and although it has been shown that demic diffusion coupled with influx of Turkic speakers during historical times has shaped the genetic makeup of Uzbeks75 (see also the double share of k7 yellow component in Uzbeks as compared to Turkmens and Tajiks in Figure 2B). we see that only the k4 dark blue component is present in India and northern Pakistani populations. we have to conclude that if such a dispersal event nevertheless took place. In terms of human population history. Several aspects of the nature of continuity and discontinuity of the genetic landscape of South Asia and West Eurasia still elude our understanding. Y chromosome variants of the R1a clade are spread from India (ca 50%) to eastern Europe and their precise origin in space or time is still not well understood. Both PC2 and k5 light green at K = 8 extend from South Asia to Central Asia and the Caucasus (but not into eastern Europe). it is not clear what was the extent of East Asian ancestry in Central Asian populations prior to these events. Our simulations show that one can detect differences in haplotype diversity for a migration event that occurred 500 generations ago.500 years ago and predates or coincides with . complex. This patterning suggests additional complexity of gene flow between geographically adjacent populations because it would be difficult to explain the western ancestry component in Indian populations by simple and recent admixture from the Middle East.76 In our analysis we find genetic ancestry signals in the autosomal genes with somewhat similar spread patterns. whereas. however.should have also introduced readily apparent signals of East Asian ancestry into India (see Figure 2B). we investigated the haplotypic diversity associated with the ancestry components revealed by ADMIXTURE. our oldest simulated migration event occurred roughly 12. in contrast. the k3 light blue component dominates in southern Pakistan and Iran. The demographic history of Central Asia is. In an attempt to explore diversity gradients within this signal. Because this ancestry component is absent from the region. but chances to distinguish signals for older events will apparently decrease with increasing age because of recombination. Whereas the maternal gene pool of South Asia is dominated by autochthonous lineages. it occurred before the East Asian ancestry component reached Central Asia. Another example of an heuristic interpretation appears when we look at the two blue ancestry components (Figure 2B) that explain most of the genetic diversity observed in West Eurasian populations (at K = 8).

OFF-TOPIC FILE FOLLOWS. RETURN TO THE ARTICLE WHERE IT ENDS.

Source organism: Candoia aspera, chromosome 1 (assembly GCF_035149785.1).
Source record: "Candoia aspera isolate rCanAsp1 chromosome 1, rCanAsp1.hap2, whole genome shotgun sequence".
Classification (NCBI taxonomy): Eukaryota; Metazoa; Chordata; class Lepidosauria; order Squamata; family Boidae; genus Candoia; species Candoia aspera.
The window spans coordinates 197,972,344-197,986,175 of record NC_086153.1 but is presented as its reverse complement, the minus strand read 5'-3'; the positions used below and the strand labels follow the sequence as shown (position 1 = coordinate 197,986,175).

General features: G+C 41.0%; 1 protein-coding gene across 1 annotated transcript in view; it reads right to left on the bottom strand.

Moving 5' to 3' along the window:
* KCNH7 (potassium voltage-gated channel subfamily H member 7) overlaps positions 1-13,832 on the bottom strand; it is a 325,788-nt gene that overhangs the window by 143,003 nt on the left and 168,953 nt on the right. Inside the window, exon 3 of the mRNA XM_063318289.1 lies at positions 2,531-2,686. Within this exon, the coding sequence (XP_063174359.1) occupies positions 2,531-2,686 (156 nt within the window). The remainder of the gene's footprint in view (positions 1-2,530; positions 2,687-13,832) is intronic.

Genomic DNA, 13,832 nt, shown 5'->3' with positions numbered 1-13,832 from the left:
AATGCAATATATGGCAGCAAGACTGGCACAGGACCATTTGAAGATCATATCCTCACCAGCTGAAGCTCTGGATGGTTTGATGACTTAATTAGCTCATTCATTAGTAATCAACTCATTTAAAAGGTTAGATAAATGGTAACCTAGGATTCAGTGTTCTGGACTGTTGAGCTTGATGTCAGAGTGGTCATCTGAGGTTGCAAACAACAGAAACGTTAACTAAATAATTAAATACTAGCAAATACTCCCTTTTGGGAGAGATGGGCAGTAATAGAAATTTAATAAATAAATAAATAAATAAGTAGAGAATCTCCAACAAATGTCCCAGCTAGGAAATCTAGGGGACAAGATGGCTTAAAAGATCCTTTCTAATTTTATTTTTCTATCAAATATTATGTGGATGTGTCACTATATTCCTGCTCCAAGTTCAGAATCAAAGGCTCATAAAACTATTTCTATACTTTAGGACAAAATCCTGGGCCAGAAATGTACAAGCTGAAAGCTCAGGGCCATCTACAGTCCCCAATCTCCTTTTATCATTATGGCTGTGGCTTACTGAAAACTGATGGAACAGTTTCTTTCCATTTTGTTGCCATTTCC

We found no regional diversity differences associated with k5 at K = 8. in which case it is likely that West Eurasian diversity is derived from the more diverse South Asian gene pool. such as the hypothetical Indo-Aryan migration. this raises the question of whether such a relationship can be explained by a deep common evolutionary history or secondary contacts between two distinct populations. Abdulla15) falls well within the limits of our haplotype-based approach. Knowing whether signals associated with the initial peopling of Eurasia fall within our detection limits requires additional extensive simulations. could have happened more recently—our haplotype diversity estimates are not informative about the timing of local admixture. Namely. The admixture of the k5 and k6 components within India. its spread to other regions must have occurred well before our detection limits at 12. but our current results indicate that the often debated episode of South Asian prehistory. one could ask whether Indian populations contain a reservoir of selective signals hitherto unidentified in other Old World groups.500 years. Given the close genetic relationships between South Asian and West Eurasian populations.. regardless of where this component was from (the Caucasus. Indus Valley.500 years ago (see e. do the observed instances of shared ancestry component and selection signals reflect secondary gene flow between two regions. the putative Indo-Aryan migration 3. or do the populations living in these two regions have a common population history. Near East. or Central Asia). the introduction of k5 to South Asia cannot be explained by recent gene flow. Accordingly. did genetic variation in West Eurasia and South Asia accumulate separately after the out-of-Africa migration. Both k5 and k6 ancestry components that dominate genetic variation in South Asia at K = 8 demonstrate much greater haplotype diversity than those that predominate in West Eurasia. This pattern is indicative of a more ancient demographic history and/or a higher long-term effective population size underlying South Asian genome variation compared to that of West Eurasia. Thus.the initial Neolithic expansion in the Near East. as evidenced by both shared ancestry and shared selection signals.g. however. Similar to observed patterns of neutral genetic diversity. akin to what has been found in uniparentally inherited .